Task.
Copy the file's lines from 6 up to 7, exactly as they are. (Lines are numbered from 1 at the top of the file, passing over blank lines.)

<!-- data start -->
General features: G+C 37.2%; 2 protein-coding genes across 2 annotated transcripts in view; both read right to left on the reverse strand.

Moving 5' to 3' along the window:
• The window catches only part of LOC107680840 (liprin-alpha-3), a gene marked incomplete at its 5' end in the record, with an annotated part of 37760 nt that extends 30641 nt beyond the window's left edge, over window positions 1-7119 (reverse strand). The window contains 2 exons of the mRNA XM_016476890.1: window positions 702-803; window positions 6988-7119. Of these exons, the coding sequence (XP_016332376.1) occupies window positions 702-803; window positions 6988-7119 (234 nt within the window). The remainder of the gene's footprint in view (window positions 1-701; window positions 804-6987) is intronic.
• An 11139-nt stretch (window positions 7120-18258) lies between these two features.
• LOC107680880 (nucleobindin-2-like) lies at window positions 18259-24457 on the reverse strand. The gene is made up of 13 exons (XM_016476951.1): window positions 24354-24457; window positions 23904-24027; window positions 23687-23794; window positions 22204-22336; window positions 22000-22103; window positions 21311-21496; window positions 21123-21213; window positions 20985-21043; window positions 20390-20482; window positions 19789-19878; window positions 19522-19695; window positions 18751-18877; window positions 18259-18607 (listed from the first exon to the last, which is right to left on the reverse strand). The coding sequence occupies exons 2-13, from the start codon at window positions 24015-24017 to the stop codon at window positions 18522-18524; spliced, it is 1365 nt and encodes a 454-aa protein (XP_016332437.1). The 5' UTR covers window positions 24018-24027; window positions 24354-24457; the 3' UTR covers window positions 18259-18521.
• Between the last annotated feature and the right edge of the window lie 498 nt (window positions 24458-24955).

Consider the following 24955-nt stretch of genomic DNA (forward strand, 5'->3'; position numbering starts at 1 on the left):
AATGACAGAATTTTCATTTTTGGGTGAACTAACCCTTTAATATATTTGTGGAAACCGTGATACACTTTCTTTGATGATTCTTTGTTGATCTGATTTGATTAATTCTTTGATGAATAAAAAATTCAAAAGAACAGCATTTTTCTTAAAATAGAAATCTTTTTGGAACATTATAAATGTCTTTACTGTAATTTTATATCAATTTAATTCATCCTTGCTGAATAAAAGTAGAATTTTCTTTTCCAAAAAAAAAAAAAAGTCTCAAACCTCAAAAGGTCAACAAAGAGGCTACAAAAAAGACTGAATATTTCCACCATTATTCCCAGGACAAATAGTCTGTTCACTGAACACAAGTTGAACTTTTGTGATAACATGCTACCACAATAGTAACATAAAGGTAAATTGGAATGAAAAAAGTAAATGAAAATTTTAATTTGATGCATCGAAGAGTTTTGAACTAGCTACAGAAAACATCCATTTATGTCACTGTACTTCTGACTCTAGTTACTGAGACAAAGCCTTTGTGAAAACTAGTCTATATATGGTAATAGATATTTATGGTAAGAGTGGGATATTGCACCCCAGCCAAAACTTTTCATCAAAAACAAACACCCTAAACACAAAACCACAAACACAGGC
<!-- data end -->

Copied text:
• Between the last annotated feature and the right edge of the window lie 498 nt (window positions 24458-24955).

Consider the following 24955-nt stretch of genomic DNA (forward strand, 5'->3'; position numbering starts at 1 on the left):